Private Investors Raise Kenya’s Energy Generation Capacity to Support Growth with Equity
March 14, 2013
World Bank provides $35 million and €7 million Partial Risk Guarantees for Gulf Power Ltd
NAIROBI, March 14, 2013—Kenya’s electricity generating capacity is set to receive an 80 megawatt boost when a new private power project sponsored by local investors is completed in the next 12 months.
Gulf Power Limited, an independent power producer established by a consortium of Kenyan investors, will produce power from a thermal plant on Mombasa Road, near Athi River, Nairobi. Gulf has signed a power purchase agreement with Kenya Power and Lighting Company (KPLC) for purchase and distribution of the electricity it will generate.
Agreements for the Gulf Power project were signed today between the Government of Kenya, KPLC, the World Bank, JP Morgan Chase Bank N.A. of London and Gulf Power Ltd for two Partial Risk Guarantees (PRGs) for $35 million and €7 million. The PRGs are in support of two Letters of Credit provided by KPLC to Gulf Power Ltd, and to be issued by JP Morgan Chase Bank for a term of more than 15 years.
“The World Bank has now signed partial risk guarantees for a third private power producer to increase the availability of electricity in Kenya,” said Johannes Zutt, World Bank Country Director for Kenya. “Diversifying Kenya’s power sources and increasing the stability of supply are key to helping businesses to grow and create jobs for the Kenyan people.”
Gulf Power is being developed by a consortium of local investors, namely Gulf Energy Ltd and Noora Power Ltd. The total cost of the project is $108 million, which includes $32 million of equity investments and $76 million in long-term debt financing. The debt portion consists of IFC A Loan, and commercial lending through IFC B Loan and OPEC Fund for International Development (OFID).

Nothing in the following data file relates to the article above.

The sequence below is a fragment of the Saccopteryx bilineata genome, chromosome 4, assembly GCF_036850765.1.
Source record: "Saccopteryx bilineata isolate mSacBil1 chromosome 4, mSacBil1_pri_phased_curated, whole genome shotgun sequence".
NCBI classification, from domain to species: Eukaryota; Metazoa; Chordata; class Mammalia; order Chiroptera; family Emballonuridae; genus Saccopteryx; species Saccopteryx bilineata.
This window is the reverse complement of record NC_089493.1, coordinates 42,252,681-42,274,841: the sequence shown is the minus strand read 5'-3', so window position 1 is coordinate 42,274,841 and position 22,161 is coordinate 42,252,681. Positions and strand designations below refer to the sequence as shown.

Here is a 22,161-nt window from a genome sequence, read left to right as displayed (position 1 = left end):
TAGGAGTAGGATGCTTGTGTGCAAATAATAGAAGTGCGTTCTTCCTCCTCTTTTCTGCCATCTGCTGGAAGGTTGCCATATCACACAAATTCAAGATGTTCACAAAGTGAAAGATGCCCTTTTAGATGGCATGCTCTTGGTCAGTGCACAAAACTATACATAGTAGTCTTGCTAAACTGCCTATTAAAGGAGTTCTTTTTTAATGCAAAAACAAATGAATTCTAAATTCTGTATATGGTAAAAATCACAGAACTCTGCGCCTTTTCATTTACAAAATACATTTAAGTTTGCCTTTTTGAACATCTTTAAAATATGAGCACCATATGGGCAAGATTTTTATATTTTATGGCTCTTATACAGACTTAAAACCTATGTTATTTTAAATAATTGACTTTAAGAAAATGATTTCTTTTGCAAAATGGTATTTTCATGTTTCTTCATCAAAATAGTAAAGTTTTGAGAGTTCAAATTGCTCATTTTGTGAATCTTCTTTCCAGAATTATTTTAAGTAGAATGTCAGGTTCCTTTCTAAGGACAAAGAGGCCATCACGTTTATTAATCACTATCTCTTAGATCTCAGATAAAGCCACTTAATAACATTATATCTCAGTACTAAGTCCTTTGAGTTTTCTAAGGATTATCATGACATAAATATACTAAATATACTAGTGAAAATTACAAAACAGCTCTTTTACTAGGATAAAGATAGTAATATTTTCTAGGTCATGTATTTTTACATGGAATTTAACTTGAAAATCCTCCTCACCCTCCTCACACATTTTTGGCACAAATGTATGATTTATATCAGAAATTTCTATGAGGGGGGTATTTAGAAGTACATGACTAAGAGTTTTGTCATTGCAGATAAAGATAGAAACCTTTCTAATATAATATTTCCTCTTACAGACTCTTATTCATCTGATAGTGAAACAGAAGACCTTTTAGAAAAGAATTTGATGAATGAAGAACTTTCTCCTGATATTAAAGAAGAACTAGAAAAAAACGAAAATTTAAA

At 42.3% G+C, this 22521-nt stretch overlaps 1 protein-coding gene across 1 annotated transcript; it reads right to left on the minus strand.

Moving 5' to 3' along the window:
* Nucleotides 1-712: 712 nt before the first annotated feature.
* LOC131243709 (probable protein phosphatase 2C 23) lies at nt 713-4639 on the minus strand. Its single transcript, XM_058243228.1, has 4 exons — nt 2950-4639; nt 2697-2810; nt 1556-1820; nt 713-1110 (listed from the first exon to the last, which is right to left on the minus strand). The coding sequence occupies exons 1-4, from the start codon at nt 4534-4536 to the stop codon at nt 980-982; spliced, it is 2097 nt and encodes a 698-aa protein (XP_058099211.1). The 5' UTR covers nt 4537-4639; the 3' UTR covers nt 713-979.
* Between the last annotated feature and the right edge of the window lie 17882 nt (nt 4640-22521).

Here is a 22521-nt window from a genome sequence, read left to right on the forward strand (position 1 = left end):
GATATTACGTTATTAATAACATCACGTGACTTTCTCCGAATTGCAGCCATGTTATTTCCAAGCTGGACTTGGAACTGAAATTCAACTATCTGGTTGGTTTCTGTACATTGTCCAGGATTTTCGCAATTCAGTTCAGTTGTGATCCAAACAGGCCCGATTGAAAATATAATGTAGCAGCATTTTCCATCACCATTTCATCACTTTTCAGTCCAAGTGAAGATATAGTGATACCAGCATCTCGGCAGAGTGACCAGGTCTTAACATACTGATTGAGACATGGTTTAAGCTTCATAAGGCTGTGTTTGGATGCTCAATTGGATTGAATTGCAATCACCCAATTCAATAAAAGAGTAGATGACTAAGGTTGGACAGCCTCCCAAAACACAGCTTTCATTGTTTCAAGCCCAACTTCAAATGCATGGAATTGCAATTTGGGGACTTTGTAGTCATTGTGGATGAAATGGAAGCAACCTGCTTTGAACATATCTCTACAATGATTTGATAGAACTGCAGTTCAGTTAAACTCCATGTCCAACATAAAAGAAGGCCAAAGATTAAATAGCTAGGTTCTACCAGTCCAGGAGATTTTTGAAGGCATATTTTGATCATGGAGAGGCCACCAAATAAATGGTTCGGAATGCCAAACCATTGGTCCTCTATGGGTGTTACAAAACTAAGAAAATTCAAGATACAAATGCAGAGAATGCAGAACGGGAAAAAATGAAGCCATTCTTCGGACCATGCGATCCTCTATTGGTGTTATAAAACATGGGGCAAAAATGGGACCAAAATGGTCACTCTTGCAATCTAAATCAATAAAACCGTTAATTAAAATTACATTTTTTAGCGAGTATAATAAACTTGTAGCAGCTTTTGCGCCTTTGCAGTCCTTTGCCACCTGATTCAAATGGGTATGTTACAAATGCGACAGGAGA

“The partial risk guarantee is supporting an innovative public-private partnership program that helps African countries to unlock their energy potential and improve competitiveness,” said Lucio Monari, World Bank Sector Manager for Energy in the Africa Region. “The Bank will continue to support private sector-led investments to reduce Africa’s energy deficit.”
The Gulf Power project is the third in a series of PRGs of $166 million, which was approved by the Bank’s Board on February 28, 2012. Thika Power was the first in this series to reach financial closure in August 2012, followed by Triumph Power Generation, which reached financial close in December 2012.
“The partnership between the World Bank, Government of Kenya, KPLC, private investors, and commercial lenders has enabled successful financing of these three power projects in Kenya with minimum credit enhancement from the Bank. This has reinforced KPLC’s strong track record and additionally obviated the need for sovereign guarantee.” said Pankaj Gupta, the Manager of the World Bank’s Financial Solutions Unit, responsible for World Bank Guarantees Program.
The Kenya Government plans to increase private sector participation and utilize low carbon resources such as wind and geothermal to increase electricity generation capacity by an additional 2,000 MW in the medium term.
* The World Bank’s International Development Association (IDA), established in 1960, helps the world’s poorest countries by providing loans (called “credits”) and grants for projects and programs that boost economic growth, reduce poverty, and improve poor people’s lives. IDA is one of the largest sources of assistance for the world’s 81 poorest countries, 39 of which are in Africa. Resources from IDA bring positive change for 2.5 billion people living on less than $2 a day. Since 1960, IDA has supported development work in 108 countries. Annual commitments have increased steadily and averaged about $15 billion over the last three years, with about 50 percent of commitments going to Africa.
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